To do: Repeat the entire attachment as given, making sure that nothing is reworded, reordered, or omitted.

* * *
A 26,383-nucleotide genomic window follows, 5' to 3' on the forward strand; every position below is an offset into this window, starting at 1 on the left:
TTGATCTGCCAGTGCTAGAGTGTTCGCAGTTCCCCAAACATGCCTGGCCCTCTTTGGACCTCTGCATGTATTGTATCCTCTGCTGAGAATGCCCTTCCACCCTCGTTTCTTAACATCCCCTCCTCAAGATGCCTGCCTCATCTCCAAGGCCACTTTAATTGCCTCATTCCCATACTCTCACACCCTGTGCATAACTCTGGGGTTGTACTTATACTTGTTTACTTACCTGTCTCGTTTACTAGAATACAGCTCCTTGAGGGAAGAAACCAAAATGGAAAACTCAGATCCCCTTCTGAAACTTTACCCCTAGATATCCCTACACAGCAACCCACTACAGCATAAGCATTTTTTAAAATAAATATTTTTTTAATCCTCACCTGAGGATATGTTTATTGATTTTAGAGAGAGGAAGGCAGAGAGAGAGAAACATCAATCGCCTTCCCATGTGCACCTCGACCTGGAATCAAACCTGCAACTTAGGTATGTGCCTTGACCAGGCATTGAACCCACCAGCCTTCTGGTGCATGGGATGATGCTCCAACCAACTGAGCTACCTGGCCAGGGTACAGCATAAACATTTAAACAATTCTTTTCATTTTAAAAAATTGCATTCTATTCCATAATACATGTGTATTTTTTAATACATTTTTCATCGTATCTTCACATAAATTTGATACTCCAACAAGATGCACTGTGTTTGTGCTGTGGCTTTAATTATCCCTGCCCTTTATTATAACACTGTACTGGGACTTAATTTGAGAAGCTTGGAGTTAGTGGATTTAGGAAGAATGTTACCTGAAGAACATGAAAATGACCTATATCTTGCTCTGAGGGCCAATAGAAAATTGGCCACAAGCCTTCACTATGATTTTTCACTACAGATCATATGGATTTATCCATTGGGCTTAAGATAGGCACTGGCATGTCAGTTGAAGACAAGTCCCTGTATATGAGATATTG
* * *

A 26,383-nucleotide genomic window follows, 5' to 3' on the forward strand; every position below is an offset into this window, starting at 1 on the left:
TTGATCTGCCAGTGCTAGAGTGTTCGCAGTTCCCCAAACATGCCTGGCCCTCTTTGGACCTCTGCATGTATTGTATCCTCTGCTGAGAATGCCCTTCCACCCTCGTTTCTTAACATCCCCTCCTCAAGATGCCTGCCTCATCTCCAAGGCCACTTTAATTGCCTCATTCCCATACTCTCACACCCTGTGCATAACTCTGGGGTTGTACTTATACTTGTTTACTTACCTGTCTCGTTTACTAGAATACAGCTCCTTGAGGGAAGAAACCAAAATGGAAAACTCAGATCCCCTTCTGAAACTTTACCCCTAGATATCCCTACACAGCAACCCACTACAGCATAAGCATTTTTTAAAATAAATATTTTTTTAATCCTCACCTGAGGATATGTTTATTGATTTTAGAGAGAGGAAGGCAGAGAGAGAGAAACATCAATCGCCTTCCCATGTGCACCTCGACCTGGAATCAAACCTGCAACTTAGGTATGTGCCTTGACCAGGCATTGAACCCACCAGCCTTCTGGTGCATGGGATGATGCTCCAACCAACTGAGCTACCTGGCCAGGGTACAGCATAAACATTTAAACAATTCTTTTCATTTTAAAAAATTGCATTCTATTCCATAATACATGTGTATTTTTTAATACATTTTTCATCGTATCTTCACATAAATTTGATACTCCAACAAGATGCACTGTGTTTGTGCTGTGGCTTTAATTATCCCTGCCCTTTATTATAACACTGTACTGGGACTTAATTTGAGAAGCTTGGAGTTAGTGGATTTAGGAAGAATGTTACCTGAAGAACATGAAAATGACCTATATCTTGCTCTGAGGGCCAATAGAAAATTGGCCACAAGCCTTCACTATGATTTTTCACTACAGATCATATGGATTTATCCATTGGGCTTAAGATAGGCACTGGCATGTCAGTTGAAGACAAGTCCCTGTATATGAGATATTG